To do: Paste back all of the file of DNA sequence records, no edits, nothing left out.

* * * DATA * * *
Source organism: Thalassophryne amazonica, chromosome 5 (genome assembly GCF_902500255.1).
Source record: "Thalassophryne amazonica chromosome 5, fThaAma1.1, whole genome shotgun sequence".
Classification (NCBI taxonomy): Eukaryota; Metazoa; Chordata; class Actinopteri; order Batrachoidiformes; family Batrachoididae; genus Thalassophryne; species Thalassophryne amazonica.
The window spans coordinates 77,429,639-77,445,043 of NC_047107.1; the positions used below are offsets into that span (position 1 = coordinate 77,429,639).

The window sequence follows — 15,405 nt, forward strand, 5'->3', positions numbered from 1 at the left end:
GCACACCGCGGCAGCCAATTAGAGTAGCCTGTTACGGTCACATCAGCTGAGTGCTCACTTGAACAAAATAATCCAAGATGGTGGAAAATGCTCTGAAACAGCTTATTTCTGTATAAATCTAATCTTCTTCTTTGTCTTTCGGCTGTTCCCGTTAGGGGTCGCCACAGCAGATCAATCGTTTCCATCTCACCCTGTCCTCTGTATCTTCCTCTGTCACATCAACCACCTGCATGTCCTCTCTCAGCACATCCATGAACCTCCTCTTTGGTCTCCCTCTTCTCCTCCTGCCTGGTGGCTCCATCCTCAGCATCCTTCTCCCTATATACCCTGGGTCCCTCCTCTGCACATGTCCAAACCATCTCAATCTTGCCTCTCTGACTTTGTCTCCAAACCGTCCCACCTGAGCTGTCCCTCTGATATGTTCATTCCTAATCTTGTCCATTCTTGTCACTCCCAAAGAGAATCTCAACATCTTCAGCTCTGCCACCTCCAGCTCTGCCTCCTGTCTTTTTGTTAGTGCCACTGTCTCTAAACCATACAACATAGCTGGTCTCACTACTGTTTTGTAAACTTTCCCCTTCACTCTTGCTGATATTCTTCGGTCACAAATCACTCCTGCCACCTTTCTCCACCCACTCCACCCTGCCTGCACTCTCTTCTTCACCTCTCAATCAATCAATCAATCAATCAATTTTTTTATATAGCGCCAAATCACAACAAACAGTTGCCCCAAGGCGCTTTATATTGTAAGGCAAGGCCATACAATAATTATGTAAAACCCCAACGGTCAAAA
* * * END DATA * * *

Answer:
Source organism: Thalassophryne amazonica, chromosome 5 (genome assembly GCF_902500255.1).
Source record: "Thalassophryne amazonica chromosome 5, fThaAma1.1, whole genome shotgun sequence".
Classification (NCBI taxonomy): Eukaryota; Metazoa; Chordata; class Actinopteri; order Batrachoidiformes; family Batrachoididae; genus Thalassophryne; species Thalassophryne amazonica.
The window spans coordinates 77,429,639-77,445,043 of NC_047107.1; the positions used below are offsets into that span (position 1 = coordinate 77,429,639).

The window sequence follows — 15,405 nt, forward strand, 5'->3', positions numbered from 1 at the left end:
GCACACCGCGGCAGCCAATTAGAGTAGCCTGTTACGGTCACATCAGCTGAGTGCTCACTTGAACAAAATAATCCAAGATGGTGGAAAATGCTCTGAAACAGCTTATTTCTGTATAAATCTAATCTTCTTCTTTGTCTTTCGGCTGTTCCCGTTAGGGGTCGCCACAGCAGATCAATCGTTTCCATCTCACCCTGTCCTCTGTATCTTCCTCTGTCACATCAACCACCTGCATGTCCTCTCTCAGCACATCCATGAACCTCCTCTTTGGTCTCCCTCTTCTCCTCCTGCCTGGTGGCTCCATCCTCAGCATCCTTCTCCCTATATACCCTGGGTCCCTCCTCTGCACATGTCCAAACCATCTCAATCTTGCCTCTCTGACTTTGTCTCCAAACCGTCCCACCTGAGCTGTCCCTCTGATATGTTCATTCCTAATCTTGTCCATTCTTGTCACTCCCAAAGAGAATCTCAACATCTTCAGCTCTGCCACCTCCAGCTCTGCCTCCTGTCTTTTTGTTAGTGCCACTGTCTCTAAACCATACAACATAGCTGGTCTCACTACTGTTTTGTAAACTTTCCCCTTCACTCTTGCTGATATTCTTCGGTCACAAATCACTCCTGCCACCTTTCTCCACCCACTCCACCCTGCCTGCACTCTCTTCTTCACCTCTCAATCAATCAATCAATCAATCAATTTTTTTATATAGCGCCAAATCACAACAAACAGTTGCCCCAAGGCGCTTTATATTGTAAGGCAAGGCCATACAATAATTATGTAAAACCCCAACGGTCAAAA